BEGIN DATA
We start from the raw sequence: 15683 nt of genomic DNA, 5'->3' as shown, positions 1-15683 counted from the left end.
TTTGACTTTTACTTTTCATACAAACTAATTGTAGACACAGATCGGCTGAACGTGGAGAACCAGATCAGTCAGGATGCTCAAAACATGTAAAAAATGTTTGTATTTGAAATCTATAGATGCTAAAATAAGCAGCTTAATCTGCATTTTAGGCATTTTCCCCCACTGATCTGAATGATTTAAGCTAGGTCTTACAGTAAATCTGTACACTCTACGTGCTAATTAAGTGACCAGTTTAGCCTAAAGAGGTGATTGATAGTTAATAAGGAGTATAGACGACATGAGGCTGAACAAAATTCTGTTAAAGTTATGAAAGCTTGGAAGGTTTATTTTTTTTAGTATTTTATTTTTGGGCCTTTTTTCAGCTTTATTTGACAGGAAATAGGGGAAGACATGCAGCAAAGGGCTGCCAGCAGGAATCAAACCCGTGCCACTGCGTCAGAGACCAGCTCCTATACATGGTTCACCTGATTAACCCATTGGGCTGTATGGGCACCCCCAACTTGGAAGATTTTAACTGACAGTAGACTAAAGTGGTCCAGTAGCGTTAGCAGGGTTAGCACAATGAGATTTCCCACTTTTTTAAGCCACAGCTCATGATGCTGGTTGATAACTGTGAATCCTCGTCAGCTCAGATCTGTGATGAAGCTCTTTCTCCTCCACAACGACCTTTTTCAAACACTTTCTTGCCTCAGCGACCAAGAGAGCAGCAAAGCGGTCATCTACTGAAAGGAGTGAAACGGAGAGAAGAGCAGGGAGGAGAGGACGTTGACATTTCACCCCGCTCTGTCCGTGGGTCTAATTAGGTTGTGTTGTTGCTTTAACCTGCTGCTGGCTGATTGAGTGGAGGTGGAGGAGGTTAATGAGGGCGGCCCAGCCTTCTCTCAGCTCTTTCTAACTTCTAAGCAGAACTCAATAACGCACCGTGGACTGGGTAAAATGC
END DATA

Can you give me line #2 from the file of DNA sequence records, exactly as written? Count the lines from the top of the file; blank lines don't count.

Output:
TTTGACTTTTACTTTTCATACAAACTAATTGTAGACACAGATCGGCTGAACGTGGAGAACCAGATCAGTCAGGATGCTCAAAACATGTAAAAAATGTTTGTATTTGAAATCTATAGATGCTAAAATAAGCAGCTTAATCTGCATTTTAGGCATTTTCCCCCACTGATCTGAATGATTTAAGCTAGGTCTTACAGTAAATCTGTACACTCTACGTGCTAATTAAGTGACCAGTTTAGCCTAAAGAGGTGATTGATAGTTAATAAGGAGTATAGACGACATGAGGCTGAACAAAATTCTGTTAAAGTTATGAAAGCTTGGAAGGTTTATTTTTTTTAGTATTTTATTTTTGGGCCTTTTTTCAGCTTTATTTGACAGGAAATAGGGGAAGACATGCAGCAAAGGGCTGCCAGCAGGAATCAAACCCGTGCCACTGCGTCAGAGACCAGCTCCTATACATGGTTCACCTGATTAACCCATTGGGCTGTATGGGCACCCCCAACTTGGAAGATTTTAACTGACAGTAGACTAAAGTGGTCCAGTAGCGTTAGCAGGGTTAGCACAATGAGATTTCCCACTTTTTTAAGCCACAGCTCATGATGCTGGTTGATAACTGTGAATCCTCGTCAGCTCAGATCTGTGATGAAGCTCTTTCTCCTCCACAACGACCTTTTTCAAACACTTTCTTGCCTCAGCGACCAAGAGAGCAGCAAAGCGGTCATCTACTGAAAGGAGTGAAACGGAGAGAAGAGCAGGGAGGAGAGGACGTTGACATTTCACCCCGCTCTGTCCGTGGGTCTAATTAGGTTGTGTTGTTGCTTTAACCTGCTGCTGGCTGATTGAGTGGAGGTGGAGGAGGTTAATGAGGGCGGCCCAGCCTTCTCTCAGCTCTTTCTAACTTCTAAGCAGAACTCAATAACGCACCGTGGACTGGGTAAAATGC